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US Enters Korean War

The Korean war began on June 25, 1950. The Korean peninsula had been ruled by Japan since 1910 and following the surrender of Japan at the end of World War II, Korea was divided along the 38th Parallel with United States troops occupying the Southern part and Soviet troops occupying the Northern part.

National OA Committee Red Sash

In the spring 1950 issue of the National Bulletin, Arrowmen were told that members of the National OA Committee would be available to meet with them at the 1950 NOAC. It was stated that they would be accessible to help members better understand the Order and its policies. Members were also told,

you’ll recognize these men because they will be wearing a special Vigil Honor band on which the colors will be reversed. These bands were made specifically for our Committee so that lodge members could recognize these officials and seek their help.

The Goodman National OA Committee Red Sash

In 1950 the National OA Committee created a reversed color OA Vigil Honor sash so that National OA Committeemen could easily be identified. There were as few as 15 of these special felt Vigil Honor sashes issued. One of these special sashes belonged to E. Urner Goodman. The sash was only used for a few years and after 1954 the sash retired from usage.

NOAC 1950 - 35th Anniversary Meeting

While today the 1950 meeting is called a National Order of the Arrow Conference or NOAC, back then they called it the 35th Anniversary Meeting or Convention. This meeting was like a modern NOAC. It was held for the second time at the University of Indiana, Bloomington. Approximately 1,100 delegates attended. There were group discussions and classes on topics ranging from regalia, ceremonies and lodge functions. This time many of the classes were taught by youth including Area Conference Chiefs.  The OA Distinguished Service Award was presented.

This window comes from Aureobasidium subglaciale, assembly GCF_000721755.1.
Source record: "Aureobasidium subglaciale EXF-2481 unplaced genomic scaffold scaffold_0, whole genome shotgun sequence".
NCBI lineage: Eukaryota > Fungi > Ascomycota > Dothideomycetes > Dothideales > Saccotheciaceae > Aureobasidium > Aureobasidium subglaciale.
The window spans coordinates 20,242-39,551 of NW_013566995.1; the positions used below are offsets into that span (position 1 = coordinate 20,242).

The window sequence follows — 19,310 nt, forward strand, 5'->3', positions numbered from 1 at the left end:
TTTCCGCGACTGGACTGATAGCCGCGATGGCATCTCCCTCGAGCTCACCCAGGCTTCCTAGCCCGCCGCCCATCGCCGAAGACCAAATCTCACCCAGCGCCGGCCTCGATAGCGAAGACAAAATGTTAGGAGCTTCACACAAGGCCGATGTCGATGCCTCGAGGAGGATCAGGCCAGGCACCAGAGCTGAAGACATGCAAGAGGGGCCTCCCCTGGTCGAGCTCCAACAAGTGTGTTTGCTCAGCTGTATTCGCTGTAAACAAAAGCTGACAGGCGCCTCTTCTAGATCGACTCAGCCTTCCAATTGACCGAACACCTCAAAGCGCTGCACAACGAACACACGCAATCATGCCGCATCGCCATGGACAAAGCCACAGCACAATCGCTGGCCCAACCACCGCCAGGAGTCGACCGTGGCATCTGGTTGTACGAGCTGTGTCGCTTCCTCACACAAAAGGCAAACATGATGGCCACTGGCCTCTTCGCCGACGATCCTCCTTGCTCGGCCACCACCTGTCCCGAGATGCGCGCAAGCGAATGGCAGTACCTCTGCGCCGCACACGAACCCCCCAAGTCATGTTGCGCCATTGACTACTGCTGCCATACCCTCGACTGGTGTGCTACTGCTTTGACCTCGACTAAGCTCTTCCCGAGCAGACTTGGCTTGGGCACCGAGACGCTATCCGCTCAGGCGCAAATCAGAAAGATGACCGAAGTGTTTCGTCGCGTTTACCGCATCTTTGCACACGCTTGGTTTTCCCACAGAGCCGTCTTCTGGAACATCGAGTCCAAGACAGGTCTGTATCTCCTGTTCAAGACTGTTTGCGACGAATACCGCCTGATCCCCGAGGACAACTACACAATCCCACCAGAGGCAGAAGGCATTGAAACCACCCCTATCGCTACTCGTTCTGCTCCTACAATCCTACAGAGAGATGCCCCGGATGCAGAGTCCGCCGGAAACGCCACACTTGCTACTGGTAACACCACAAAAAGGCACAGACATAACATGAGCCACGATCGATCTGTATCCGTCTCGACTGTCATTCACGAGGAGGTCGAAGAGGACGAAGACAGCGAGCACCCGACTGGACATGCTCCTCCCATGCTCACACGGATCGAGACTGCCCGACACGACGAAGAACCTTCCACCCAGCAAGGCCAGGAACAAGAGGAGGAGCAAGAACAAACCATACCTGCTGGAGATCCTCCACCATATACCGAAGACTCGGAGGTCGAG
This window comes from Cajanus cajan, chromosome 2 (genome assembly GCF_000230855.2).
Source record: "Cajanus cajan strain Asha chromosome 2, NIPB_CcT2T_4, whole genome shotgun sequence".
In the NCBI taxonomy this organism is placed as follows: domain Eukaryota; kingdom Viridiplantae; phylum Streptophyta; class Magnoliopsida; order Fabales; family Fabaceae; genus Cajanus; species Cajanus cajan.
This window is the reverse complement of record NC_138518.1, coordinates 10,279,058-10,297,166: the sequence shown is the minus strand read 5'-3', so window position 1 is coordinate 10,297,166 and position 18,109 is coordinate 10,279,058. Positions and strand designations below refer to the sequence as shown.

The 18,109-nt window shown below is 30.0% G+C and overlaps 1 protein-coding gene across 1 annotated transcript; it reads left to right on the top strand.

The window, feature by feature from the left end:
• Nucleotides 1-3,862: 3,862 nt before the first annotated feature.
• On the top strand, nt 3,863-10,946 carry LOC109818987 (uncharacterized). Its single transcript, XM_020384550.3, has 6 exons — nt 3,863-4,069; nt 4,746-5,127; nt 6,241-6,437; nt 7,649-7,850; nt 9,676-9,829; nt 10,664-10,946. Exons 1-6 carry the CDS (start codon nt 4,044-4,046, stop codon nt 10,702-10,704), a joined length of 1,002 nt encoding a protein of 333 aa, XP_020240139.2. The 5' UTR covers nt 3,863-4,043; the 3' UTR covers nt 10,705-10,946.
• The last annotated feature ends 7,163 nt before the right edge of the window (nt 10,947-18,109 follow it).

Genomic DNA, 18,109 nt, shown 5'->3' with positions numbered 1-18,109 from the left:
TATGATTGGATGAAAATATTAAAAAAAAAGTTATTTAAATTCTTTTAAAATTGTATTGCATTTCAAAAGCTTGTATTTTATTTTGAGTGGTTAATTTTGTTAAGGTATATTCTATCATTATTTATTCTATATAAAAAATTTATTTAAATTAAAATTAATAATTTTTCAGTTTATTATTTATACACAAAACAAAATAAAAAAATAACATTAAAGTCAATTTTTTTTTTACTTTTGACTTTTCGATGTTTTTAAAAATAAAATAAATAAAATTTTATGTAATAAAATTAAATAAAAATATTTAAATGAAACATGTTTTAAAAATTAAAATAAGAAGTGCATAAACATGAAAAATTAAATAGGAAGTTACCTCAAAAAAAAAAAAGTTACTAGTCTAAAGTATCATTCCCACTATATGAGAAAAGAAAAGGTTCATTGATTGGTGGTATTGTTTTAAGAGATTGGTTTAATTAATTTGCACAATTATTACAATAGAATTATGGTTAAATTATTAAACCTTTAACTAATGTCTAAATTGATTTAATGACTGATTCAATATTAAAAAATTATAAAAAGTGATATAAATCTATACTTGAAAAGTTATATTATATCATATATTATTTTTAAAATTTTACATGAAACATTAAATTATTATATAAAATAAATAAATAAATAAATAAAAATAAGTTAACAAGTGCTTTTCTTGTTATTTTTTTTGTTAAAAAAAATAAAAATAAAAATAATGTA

Brotherhood Barn Fireplace Completed

In 1950 a massive fireplace was completed in E. Urner Goodman’s “Brotherhood Barn” located in the Green Mountains of Vermont. The fireplace project had begun in 1948 as a tangible recognition of the admiration all Arrowmen had for the Order’s founder.

J. Rucker Newbery

J. Rucker Newbery is best known as the editor of the first Order of the Arrow Handbook in 1948. Newbery officially joined the OA on June 11, 1936 when he chartered the Bob White Lodge, Augusta Georgia into the Order while serving as their Scout Executive. Newbery remained a member of the Order until his death in 1978.

Early in 1942 Frank Dix of the National Executive Committee tendered his resignation. Dix had been selected to the National Executive Committee as the Southern representative. When he was re-assigned by the national office as a Deputy Regional Executive to Cincinnati, he could no longer serve. It was a national BSA policy requiring balance on the lead OA committee that a Southern representative was required on the committee. Dix suggested J. Rucker Newbery as his replacement and in 1942 Newbery was appointed to the National Executive Committee.